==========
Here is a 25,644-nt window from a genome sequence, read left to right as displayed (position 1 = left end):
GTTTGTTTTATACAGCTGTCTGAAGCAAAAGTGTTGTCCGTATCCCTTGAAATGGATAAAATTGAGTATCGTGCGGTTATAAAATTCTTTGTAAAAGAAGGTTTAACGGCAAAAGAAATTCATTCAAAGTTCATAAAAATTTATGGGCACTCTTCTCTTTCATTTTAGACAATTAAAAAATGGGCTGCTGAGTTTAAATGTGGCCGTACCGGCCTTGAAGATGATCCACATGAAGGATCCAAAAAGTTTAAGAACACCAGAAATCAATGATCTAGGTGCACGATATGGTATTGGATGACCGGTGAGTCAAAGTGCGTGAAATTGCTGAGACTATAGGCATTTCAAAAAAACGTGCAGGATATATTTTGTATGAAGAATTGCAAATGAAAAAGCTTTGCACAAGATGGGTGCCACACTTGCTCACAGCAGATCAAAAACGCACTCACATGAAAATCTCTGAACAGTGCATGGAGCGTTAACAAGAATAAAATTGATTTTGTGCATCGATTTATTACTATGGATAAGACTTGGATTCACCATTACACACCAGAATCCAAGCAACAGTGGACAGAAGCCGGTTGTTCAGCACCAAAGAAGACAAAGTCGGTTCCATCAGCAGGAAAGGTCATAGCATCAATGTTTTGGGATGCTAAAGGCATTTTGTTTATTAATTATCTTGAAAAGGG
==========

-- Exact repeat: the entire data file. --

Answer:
Here is a 25,644-nt window from a genome sequence, read left to right as displayed (position 1 = left end):
GTTTGTTTTATACAGCTGTCTGAAGCAAAAGTGTTGTCCGTATCCCTTGAAATGGATAAAATTGAGTATCGTGCGGTTATAAAATTCTTTGTAAAAGAAGGTTTAACGGCAAAAGAAATTCATTCAAAGTTCATAAAAATTTATGGGCACTCTTCTCTTTCATTTTAGACAATTAAAAAATGGGCTGCTGAGTTTAAATGTGGCCGTACCGGCCTTGAAGATGATCCACATGAAGGATCCAAAAAGTTTAAGAACACCAGAAATCAATGATCTAGGTGCACGATATGGTATTGGATGACCGGTGAGTCAAAGTGCGTGAAATTGCTGAGACTATAGGCATTTCAAAAAAACGTGCAGGATATATTTTGTATGAAGAATTGCAAATGAAAAAGCTTTGCACAAGATGGGTGCCACACTTGCTCACAGCAGATCAAAAACGCACTCACATGAAAATCTCTGAACAGTGCATGGAGCGTTAACAAGAATAAAATTGATTTTGTGCATCGATTTATTACTATGGATAAGACTTGGATTCACCATTACACACCAGAATCCAAGCAACAGTGGACAGAAGCCGGTTGTTCAGCACCAAAGAAGACAAAGTCGGTTCCATCAGCAGGAAAGGTCATAGCATCAATGTTTTGGGATGCTAAAGGCATTTTGTTTATTAATTATCTTGAAAAGGG